The allure of France has often inspired historical novelists to conjure the romance and tumult of its history. Kate Forsyth’s novel, The Blue Rose, transports the reader to the perils of the French Revolution and the exotic world of Imperial China. Natasha Lester’s The French Photographer deals with more recent history of World War II France and America.
In this week’s episode of the Imagining the Past podcast, Jackie Ballantyne chats to Kate and Natasha about why they were drawn to set their books in France, and how they discovered new stories to tell about a country that continues to fascinate.
This episode of Imagining the Past was recorded at the 2019 HNSA Conference.
Kate Forsyth wrote her first novel aged seven, and has sold more than a million copies since. Her novels include The Blue Rose, a story of impossible love set in Revolutionary France and Imperial China; Beauty in Thorns, a reimagining of ‘Sleeping Beauty’ set amongst the passions and scandals of the Pre-Raphaelites; Bitter Greens, a reimagining of ‘Rapunzel’ which won the 2015 ALA Award for Best Historical Fiction; and The Wild Girl, the story of the forbidden romance behind the Grimm brothers’ famous fairy tales. Kate also has a doctorate in fairy tale studies and is an accredited master storyteller. Kate is the HNSAustralasia Patron.
Before becoming a writer, Natasha Lester worked as a marketing executive for L’Oreal Paris. She returned to university to study creative writing, completing her first novel, which won the TAG Hungerford Award for Fiction. Her first historical novel, A Kiss from Mr Fitzgerald, was published in 2016, Her Mother’s Secret in 2017 and The Paris Seamstress in 2018. The French Photographer is her latest book. She is now an internationally bestselling author, having decided that playing with words is more fun than experimenting with lipstick colours. Natasha also loves to collect vintage fashion, travel, dream about Paris, and have fun with her three children. She lives in Perth.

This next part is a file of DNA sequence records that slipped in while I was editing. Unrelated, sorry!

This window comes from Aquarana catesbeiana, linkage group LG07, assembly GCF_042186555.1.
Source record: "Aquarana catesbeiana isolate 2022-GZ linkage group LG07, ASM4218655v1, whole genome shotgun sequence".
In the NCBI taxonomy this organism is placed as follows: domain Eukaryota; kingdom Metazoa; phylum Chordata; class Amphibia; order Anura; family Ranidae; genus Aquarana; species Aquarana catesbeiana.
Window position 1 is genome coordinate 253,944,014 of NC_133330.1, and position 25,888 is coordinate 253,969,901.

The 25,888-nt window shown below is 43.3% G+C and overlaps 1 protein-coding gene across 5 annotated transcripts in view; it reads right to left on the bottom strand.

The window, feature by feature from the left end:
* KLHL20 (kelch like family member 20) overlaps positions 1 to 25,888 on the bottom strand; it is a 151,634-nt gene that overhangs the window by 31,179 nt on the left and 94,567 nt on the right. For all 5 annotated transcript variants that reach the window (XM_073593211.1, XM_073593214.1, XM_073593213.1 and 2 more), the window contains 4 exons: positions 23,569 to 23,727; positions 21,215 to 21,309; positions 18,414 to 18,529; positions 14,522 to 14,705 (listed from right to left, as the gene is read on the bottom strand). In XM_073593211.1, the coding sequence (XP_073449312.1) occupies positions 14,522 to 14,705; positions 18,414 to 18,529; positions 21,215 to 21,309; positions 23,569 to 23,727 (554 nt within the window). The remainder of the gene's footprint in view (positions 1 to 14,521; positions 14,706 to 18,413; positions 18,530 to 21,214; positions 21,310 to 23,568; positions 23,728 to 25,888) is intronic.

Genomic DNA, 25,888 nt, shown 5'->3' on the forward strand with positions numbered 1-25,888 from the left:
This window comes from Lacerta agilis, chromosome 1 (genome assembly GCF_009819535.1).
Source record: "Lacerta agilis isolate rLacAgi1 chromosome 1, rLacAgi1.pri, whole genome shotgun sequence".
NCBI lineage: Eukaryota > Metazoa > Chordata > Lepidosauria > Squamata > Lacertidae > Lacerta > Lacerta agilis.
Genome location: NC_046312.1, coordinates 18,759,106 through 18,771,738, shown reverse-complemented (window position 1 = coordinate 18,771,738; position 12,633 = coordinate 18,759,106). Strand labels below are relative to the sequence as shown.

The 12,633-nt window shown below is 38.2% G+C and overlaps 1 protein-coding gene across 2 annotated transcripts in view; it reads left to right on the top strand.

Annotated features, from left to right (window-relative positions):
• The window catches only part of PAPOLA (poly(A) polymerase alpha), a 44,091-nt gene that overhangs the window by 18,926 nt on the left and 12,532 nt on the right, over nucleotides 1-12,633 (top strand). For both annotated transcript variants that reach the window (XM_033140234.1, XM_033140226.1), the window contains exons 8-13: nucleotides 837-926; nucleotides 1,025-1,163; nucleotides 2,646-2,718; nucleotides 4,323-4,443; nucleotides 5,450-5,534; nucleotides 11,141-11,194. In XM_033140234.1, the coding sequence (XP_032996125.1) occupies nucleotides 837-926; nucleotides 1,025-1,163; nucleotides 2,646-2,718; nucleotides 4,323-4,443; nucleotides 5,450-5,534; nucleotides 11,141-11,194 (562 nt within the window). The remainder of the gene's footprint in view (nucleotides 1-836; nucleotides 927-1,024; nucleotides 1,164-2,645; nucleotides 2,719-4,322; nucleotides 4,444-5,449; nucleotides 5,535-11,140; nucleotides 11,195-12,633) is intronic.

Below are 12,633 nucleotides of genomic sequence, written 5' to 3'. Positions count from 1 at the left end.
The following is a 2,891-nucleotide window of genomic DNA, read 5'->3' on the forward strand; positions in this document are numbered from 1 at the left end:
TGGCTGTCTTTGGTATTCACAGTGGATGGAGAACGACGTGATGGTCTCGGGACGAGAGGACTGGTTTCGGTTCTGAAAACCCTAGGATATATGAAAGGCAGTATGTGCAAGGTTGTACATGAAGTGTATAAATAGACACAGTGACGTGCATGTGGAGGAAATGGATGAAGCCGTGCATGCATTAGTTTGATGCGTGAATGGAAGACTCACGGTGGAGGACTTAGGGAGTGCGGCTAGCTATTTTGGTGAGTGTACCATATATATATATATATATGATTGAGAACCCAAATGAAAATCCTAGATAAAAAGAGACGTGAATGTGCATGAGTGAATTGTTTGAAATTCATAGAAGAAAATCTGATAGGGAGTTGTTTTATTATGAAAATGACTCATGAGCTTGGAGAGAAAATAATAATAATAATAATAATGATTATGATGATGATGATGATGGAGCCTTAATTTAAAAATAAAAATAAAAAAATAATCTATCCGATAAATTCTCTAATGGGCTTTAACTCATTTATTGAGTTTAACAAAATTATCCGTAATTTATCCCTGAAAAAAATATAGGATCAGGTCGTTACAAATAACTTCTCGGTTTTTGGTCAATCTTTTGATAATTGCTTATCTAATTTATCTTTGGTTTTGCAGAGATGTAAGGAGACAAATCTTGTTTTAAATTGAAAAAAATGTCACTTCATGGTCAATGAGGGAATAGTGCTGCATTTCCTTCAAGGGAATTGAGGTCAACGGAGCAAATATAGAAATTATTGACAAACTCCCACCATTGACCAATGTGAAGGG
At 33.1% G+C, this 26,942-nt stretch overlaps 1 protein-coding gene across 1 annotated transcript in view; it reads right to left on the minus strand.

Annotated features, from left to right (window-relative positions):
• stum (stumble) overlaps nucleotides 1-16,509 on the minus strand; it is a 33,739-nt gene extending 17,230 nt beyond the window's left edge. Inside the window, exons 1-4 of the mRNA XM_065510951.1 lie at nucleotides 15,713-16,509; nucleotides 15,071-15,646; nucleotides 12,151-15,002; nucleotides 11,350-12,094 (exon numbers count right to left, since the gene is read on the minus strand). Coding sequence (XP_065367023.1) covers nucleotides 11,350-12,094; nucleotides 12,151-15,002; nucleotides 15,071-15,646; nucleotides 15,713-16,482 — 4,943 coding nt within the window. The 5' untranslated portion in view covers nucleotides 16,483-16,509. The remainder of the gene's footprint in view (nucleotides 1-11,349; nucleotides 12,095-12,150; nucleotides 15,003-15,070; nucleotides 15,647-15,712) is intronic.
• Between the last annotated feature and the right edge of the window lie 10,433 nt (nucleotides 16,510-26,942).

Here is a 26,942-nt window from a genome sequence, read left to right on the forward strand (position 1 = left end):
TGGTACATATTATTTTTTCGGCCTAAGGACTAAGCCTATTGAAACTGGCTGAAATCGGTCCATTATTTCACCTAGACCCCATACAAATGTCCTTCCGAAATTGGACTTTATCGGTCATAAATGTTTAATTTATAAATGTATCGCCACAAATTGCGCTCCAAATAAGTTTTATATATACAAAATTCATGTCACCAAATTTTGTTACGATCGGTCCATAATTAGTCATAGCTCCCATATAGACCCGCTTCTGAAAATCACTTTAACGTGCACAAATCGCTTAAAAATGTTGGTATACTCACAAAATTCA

Jackie Ballantyne is an award-winning Australian/New Zealand author. In 2005 her story, ‘I saw them make sausages out of Aldo Falzone’s horse’, was runner-up in the Middlesex University (UK) Literary Prize for Fiction. Her first novel How to Stop a Heart from Beating was published in 2007 by Random House New Zealand and continues to be a favourite with the Book Discussion Scheme in that country. Her second novel, The Silver Gaucho, published in 2014 by The Doby Press, NZ, was shortlisted for the International Rubery Book Award in 2015. Jackie now lives in Melbourne and is currently working on another novel.
Greg Johnston has edited and hosts the Imaging the Past podcasts sessions from the HNSA 2019 conference program. It is a treat for those who couldn’t attend our conference at Western Sydney University in October last year to hear some of the panel discussions such as this one. It’s also a chance for HNSA 2019 attendees to catch up on the sessions they missed because they couldn’t be in two rooms at once!
G.S. Johnston is the author of three historical novels – Sweet Bitter Cane (2019), The Cast of a Hand (2015), and The Skin of Water (2012), and a fourth novel set in contemporary Hong Kong, Consumption (2011). The novels are noted for their complex characters and well-researched settings. After completing a degree in pharmacy, a year in Italy re-ignited his passion for writing and he completed a Bachelor of Arts degree in English Literature. Feeling the need for a broader canvas, he started writing short stories and novels. Originally from Hobart, Tasmania, Johnston currently lives in Canberra, Australia.
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